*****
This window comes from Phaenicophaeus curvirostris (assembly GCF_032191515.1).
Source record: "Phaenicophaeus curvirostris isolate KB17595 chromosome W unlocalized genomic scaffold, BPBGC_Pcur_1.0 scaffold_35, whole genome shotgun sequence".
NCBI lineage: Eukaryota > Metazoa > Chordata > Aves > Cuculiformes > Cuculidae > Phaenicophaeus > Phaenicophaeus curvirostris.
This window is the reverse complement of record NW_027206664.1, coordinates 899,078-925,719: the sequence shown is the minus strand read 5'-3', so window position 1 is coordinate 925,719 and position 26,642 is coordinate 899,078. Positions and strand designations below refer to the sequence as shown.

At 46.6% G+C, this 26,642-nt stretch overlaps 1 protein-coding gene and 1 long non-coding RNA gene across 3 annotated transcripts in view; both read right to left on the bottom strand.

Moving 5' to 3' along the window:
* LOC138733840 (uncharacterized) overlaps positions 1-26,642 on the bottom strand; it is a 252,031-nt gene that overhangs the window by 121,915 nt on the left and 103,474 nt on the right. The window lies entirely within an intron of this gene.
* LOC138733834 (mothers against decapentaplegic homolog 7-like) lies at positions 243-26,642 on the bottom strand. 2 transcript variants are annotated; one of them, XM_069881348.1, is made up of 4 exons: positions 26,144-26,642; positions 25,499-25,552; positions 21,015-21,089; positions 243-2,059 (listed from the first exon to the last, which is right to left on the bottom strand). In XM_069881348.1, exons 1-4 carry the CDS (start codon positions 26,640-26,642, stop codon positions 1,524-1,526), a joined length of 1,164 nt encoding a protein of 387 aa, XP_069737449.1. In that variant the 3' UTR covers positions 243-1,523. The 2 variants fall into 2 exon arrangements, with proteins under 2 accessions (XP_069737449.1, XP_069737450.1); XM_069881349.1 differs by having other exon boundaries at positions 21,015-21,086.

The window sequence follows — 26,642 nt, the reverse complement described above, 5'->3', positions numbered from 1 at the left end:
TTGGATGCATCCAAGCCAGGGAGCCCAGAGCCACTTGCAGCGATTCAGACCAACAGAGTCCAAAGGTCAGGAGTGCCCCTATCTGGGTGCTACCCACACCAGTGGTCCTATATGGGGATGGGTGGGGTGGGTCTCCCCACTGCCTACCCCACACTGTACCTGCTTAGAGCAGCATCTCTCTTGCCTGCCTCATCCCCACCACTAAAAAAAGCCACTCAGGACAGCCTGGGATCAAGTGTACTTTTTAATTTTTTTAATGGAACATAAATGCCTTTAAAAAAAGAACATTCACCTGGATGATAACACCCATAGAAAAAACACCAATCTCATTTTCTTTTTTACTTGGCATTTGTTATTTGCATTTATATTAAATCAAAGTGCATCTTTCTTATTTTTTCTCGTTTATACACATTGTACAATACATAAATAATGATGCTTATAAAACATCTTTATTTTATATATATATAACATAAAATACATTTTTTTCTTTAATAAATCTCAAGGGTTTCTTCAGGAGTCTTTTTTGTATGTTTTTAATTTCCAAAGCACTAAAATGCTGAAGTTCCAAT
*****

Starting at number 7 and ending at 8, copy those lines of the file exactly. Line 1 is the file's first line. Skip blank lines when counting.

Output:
* LOC138733840 (uncharacterized) overlaps positions 1-26,642 on the bottom strand; it is a 252,031-nt gene that overhangs the window by 121,915 nt on the left and 103,474 nt on the right. The window lies entirely within an intron of this gene.
* LOC138733834 (mothers against decapentaplegic homolog 7-like) lies at positions 243-26,642 on the bottom strand. 2 transcript variants are annotated; one of them, XM_069881348.1, is made up of 4 exons: positions 26,144-26,642; positions 25,499-25,552; positions 21,015-21,089; positions 243-2,059 (listed from the first exon to the last, which is right to left on the bottom strand). In XM_069881348.1, exons 1-4 carry the CDS (start codon positions 26,640-26,642, stop codon positions 1,524-1,526), a joined length of 1,164 nt encoding a protein of 387 aa, XP_069737449.1. In that variant the 3' UTR covers positions 243-1,523. The 2 variants fall into 2 exon arrangements, with proteins under 2 accessions (XP_069737449.1, XP_069737450.1); XM_069881349.1 differs by having other exon boundaries at positions 21,015-21,086.